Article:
I’m usually a big fan of Fast Company articles, but one recently seemed like the biggest contrived piece of new-aged garbage, and I just had to share!
The article has a great premise: These Are The New Rules of Work. You know, it’s one of those articles that will show us all how we use to do work and how we now do work.
Well, maybe, but also how we hope we could do work like they talk about in magazines like Fast Company, but we really don’t because we live in the real world.
This is a “new” work rule?
Here’s a taste:
Old Rule: You commute into an office every day.
New Rule: Work Can Happen Wherever You Are, Anywhere in the World
Cute, but I actually work at a job where we go to the office each day, like most people in the world. So, while it would great to work in the Cayman Islands, my job is in Flint, Michigan, and if I don’t come in, I don’t get paid — which makes trips to the Caymans more difficult.
You get the idea. This was written by a professional writer, not by someone who actually works a real job.
Writing isn’t a real, normal job. When you write freelance, you can actually work from anywhere, because you basically work for yourself!
More of the “new” rules of work
Here are the others:
Old Rule: Work is “9-to-5?
New Rule: You’re On Call 24-7
Well, you’re not really on call 24-7; you choose to be “connected” 24-7, and there’s a difference.
I do believe that “leaving” your job at the office was a concept that was overblown for the most part in our parents generation. They claimed to do this, but only because they didn’t have email and smart phones and laptops.
Let’s face it — our parents would have been just as connected given the same technology.
Old Rule: You have a full-time job with benefits.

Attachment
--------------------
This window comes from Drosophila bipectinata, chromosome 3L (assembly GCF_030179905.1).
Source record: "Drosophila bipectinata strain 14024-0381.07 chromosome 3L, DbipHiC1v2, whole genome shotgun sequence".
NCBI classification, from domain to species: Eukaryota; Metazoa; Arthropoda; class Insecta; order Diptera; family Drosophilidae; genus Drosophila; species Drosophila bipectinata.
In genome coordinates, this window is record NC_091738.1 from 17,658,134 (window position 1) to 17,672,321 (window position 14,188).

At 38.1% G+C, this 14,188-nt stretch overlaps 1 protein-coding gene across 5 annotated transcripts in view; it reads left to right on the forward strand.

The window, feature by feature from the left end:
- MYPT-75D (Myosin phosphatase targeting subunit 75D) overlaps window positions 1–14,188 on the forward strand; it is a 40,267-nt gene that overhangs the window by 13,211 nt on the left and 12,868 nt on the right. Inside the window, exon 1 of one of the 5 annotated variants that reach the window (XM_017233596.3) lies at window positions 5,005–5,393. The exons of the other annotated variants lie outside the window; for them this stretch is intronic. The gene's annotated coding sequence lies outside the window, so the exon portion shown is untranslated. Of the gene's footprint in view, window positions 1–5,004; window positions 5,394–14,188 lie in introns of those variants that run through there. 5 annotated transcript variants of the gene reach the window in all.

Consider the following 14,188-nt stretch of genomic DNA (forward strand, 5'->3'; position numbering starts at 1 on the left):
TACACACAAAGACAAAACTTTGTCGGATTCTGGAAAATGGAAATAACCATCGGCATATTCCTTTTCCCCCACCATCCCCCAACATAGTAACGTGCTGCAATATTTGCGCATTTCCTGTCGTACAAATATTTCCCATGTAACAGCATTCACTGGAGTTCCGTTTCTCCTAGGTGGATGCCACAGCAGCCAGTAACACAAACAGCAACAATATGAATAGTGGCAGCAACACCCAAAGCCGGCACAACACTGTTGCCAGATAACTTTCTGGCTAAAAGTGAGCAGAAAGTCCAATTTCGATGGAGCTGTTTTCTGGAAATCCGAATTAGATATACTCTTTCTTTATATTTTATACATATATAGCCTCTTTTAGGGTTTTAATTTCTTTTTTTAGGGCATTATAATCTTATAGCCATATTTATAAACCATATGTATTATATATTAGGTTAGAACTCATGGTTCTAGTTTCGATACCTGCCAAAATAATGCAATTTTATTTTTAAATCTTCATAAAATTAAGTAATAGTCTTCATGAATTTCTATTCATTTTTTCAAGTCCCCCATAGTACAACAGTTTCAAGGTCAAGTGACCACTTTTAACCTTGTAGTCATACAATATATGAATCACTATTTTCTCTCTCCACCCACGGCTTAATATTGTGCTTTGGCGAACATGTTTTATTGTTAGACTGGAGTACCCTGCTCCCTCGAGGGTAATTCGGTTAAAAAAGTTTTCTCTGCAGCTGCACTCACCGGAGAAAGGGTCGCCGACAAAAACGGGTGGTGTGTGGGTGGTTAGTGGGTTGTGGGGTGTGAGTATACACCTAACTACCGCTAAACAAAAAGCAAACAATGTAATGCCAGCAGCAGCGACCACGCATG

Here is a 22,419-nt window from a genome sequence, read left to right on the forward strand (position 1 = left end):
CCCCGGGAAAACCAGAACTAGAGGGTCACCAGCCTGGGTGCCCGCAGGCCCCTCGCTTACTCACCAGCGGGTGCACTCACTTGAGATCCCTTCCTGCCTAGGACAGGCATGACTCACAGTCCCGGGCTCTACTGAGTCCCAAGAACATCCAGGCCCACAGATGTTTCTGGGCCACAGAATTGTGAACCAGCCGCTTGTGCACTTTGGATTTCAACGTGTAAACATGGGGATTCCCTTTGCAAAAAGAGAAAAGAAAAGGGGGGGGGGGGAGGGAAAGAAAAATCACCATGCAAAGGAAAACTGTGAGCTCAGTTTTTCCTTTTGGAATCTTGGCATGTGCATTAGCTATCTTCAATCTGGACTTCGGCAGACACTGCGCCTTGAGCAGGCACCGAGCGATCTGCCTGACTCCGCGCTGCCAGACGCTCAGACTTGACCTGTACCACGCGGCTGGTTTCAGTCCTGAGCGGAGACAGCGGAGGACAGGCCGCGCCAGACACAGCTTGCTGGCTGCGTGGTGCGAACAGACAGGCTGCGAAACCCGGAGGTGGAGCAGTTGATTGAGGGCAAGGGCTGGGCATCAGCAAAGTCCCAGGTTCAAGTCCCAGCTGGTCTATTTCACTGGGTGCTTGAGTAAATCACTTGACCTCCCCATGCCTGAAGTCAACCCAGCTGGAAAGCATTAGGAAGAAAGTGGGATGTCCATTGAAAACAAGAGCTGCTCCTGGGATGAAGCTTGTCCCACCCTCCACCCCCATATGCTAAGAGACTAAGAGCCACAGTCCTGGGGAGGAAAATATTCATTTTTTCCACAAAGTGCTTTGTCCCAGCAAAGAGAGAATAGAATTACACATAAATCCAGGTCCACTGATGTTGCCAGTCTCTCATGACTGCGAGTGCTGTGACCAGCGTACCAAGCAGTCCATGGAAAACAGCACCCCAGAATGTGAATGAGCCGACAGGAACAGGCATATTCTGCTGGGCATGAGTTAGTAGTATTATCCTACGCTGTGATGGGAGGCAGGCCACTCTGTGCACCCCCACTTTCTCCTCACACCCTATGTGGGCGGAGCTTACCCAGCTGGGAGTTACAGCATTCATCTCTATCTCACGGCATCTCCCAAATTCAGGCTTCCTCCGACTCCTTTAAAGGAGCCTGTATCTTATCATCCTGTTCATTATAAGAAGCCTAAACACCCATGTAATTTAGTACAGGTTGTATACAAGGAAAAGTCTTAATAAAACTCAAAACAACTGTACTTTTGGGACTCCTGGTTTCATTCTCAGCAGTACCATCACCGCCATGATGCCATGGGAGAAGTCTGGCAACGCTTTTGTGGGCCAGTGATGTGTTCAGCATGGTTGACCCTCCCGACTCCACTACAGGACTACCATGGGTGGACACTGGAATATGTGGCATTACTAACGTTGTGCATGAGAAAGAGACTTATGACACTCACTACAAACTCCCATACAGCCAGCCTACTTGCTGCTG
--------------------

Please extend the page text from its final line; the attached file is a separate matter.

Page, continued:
New Rule: You go from Gig to Gig, Project to Project
There’s no doubt there is a rise in the use of the contingent workforce, but this doesn’t mean it’s necessarily chosen by the worker.
True, our thinking has shifted and many people no longer want to work at one company for 40 years, but much of that has been shaped by companies and economics. When you live through an entire decade of layoffs and downsizing, you begin to think of the work environment as more transient.
The crazy part about this mindset is that organizations still feel like candidates should want to stay at a company for 40 years, even though they can’t, and won’t, guarantee that for you.
Old Rule: Work-life balance is about two distinct, separate spheres.
New Rule: For Better or Worse, the Line between Work and Life is Almost Entirely Disappearing.
This is the one rule I actually agree with. Again, this is when you compare it to a day when you could actually separate yourself from your work and personal life.
In today’s ultra-connected world, it becomes very difficult to do this. I think most people get tired of living two separate lives and just want to live one. This is who I am, professionally and personally, so take me a whole person, or not.
You work because you’re “passionate?”
Old Rule: You work for money, to support yourself and your family.
New Rule: You Work Because You’re “Passionate” About a “Movement” or a “Cause” — You Have to “Love What You Do.”
This is actually the single worst piece of advice ever given, bar none!
If this was actually the case, how do you think anything would actually get done on this planet? How would store shelves get stocked, or gas stations get run? How would your dinner get cooked and the dishes washed at your favorite restaurant?
Do you really feel there are folks who are “passionate” about washing dishes for you? That they want to wash dishes for your “cause” of having a chicken fried steak and gravy for dinner?
Get some freaking perspective.
Having a good job will help your “cause”
I think it’s great if you can work at something you’re passionate about. If that’s the case, good for you. But it’s definitely not necessary for you have a great life.
Have a cause that is special in your life? Perfect, go for it. You know what really helps most causes? Money! If you have a job that makes great money, just imagine how you can truly help that cause.
So, what do you think about these “new” rules of work?
This was originally published on Tim Sackett’s blog, The Tim Sackett Project.